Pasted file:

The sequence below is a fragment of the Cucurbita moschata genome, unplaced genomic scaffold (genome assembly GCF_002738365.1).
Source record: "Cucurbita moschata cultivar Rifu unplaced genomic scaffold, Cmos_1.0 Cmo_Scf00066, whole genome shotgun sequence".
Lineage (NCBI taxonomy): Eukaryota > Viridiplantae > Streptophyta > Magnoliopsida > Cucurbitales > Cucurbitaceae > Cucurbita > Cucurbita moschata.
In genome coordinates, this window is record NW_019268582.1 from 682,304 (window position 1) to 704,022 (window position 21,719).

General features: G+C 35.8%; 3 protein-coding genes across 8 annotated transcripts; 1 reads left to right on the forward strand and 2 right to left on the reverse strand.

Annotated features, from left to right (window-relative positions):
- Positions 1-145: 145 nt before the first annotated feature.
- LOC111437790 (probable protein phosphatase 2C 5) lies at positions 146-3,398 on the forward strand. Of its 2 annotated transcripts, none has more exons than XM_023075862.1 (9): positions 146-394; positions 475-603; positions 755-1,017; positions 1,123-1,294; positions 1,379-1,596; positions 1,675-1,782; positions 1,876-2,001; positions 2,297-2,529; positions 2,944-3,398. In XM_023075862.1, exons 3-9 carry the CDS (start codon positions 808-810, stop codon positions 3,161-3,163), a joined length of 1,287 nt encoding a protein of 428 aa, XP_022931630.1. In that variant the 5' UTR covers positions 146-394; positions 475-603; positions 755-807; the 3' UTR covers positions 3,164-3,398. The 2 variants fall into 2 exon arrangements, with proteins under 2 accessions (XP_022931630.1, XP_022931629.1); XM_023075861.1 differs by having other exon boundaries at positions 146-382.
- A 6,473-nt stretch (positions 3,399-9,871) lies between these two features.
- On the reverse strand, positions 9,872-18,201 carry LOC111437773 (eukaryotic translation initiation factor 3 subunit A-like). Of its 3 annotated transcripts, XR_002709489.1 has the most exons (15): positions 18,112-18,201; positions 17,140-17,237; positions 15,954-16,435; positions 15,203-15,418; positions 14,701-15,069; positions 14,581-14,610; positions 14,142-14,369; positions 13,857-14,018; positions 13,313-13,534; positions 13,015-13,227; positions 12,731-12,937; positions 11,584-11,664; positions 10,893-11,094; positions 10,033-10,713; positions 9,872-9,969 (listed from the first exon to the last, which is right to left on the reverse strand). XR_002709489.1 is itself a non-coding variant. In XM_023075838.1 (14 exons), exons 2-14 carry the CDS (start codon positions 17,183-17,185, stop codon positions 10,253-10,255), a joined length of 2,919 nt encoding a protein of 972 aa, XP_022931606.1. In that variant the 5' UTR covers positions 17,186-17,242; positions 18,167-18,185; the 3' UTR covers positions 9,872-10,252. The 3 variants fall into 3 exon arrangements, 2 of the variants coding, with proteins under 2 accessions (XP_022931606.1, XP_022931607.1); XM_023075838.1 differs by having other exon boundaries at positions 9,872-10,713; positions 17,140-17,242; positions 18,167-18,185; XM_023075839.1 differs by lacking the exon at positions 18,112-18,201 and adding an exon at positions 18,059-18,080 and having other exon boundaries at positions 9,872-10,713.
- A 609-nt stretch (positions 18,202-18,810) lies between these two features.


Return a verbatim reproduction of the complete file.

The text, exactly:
The sequence below is a fragment of the Cucurbita moschata genome, unplaced genomic scaffold (genome assembly GCF_002738365.1).
Source record: "Cucurbita moschata cultivar Rifu unplaced genomic scaffold, Cmos_1.0 Cmo_Scf00066, whole genome shotgun sequence".
Lineage (NCBI taxonomy): Eukaryota > Viridiplantae > Streptophyta > Magnoliopsida > Cucurbitales > Cucurbitaceae > Cucurbita > Cucurbita moschata.
In genome coordinates, this window is record NW_019268582.1 from 682,304 (window position 1) to 704,022 (window position 21,719).

General features: G+C 35.8%; 3 protein-coding genes across 8 annotated transcripts; 1 reads left to right on the forward strand and 2 right to left on the reverse strand.

Annotated features, from left to right (window-relative positions):
- Positions 1-145: 145 nt before the first annotated feature.
- LOC111437790 (probable protein phosphatase 2C 5) lies at positions 146-3,398 on the forward strand. Of its 2 annotated transcripts, none has more exons than XM_023075862.1 (9): positions 146-394; positions 475-603; positions 755-1,017; positions 1,123-1,294; positions 1,379-1,596; positions 1,675-1,782; positions 1,876-2,001; positions 2,297-2,529; positions 2,944-3,398. In XM_023075862.1, exons 3-9 carry the CDS (start codon positions 808-810, stop codon positions 3,161-3,163), a joined length of 1,287 nt encoding a protein of 428 aa, XP_022931630.1. In that variant the 5' UTR covers positions 146-394; positions 475-603; positions 755-807; the 3' UTR covers positions 3,164-3,398. The 2 variants fall into 2 exon arrangements, with proteins under 2 accessions (XP_022931630.1, XP_022931629.1); XM_023075861.1 differs by having other exon boundaries at positions 146-382.
- A 6,473-nt stretch (positions 3,399-9,871) lies between these two features.
- On the reverse strand, positions 9,872-18,201 carry LOC111437773 (eukaryotic translation initiation factor 3 subunit A-like). Of its 3 annotated transcripts, XR_002709489.1 has the most exons (15): positions 18,112-18,201; positions 17,140-17,237; positions 15,954-16,435; positions 15,203-15,418; positions 14,701-15,069; positions 14,581-14,610; positions 14,142-14,369; positions 13,857-14,018; positions 13,313-13,534; positions 13,015-13,227; positions 12,731-12,937; positions 11,584-11,664; positions 10,893-11,094; positions 10,033-10,713; positions 9,872-9,969 (listed from the first exon to the last, which is right to left on the reverse strand). XR_002709489.1 is itself a non-coding variant. In XM_023075838.1 (14 exons), exons 2-14 carry the CDS (start codon positions 17,183-17,185, stop codon positions 10,253-10,255), a joined length of 2,919 nt encoding a protein of 972 aa, XP_022931606.1. In that variant the 5' UTR covers positions 17,186-17,242; positions 18,167-18,185; the 3' UTR covers positions 9,872-10,252. The 3 variants fall into 3 exon arrangements, 2 of the variants coding, with proteins under 2 accessions (XP_022931606.1, XP_022931607.1); XM_023075838.1 differs by having other exon boundaries at positions 9,872-10,713; positions 17,140-17,242; positions 18,167-18,185; XM_023075839.1 differs by lacking the exon at positions 18,112-18,201 and adding an exon at positions 18,059-18,080 and having other exon boundaries at positions 9,872-10,713.
- A 609-nt stretch (positions 18,202-18,810) lies between these two features.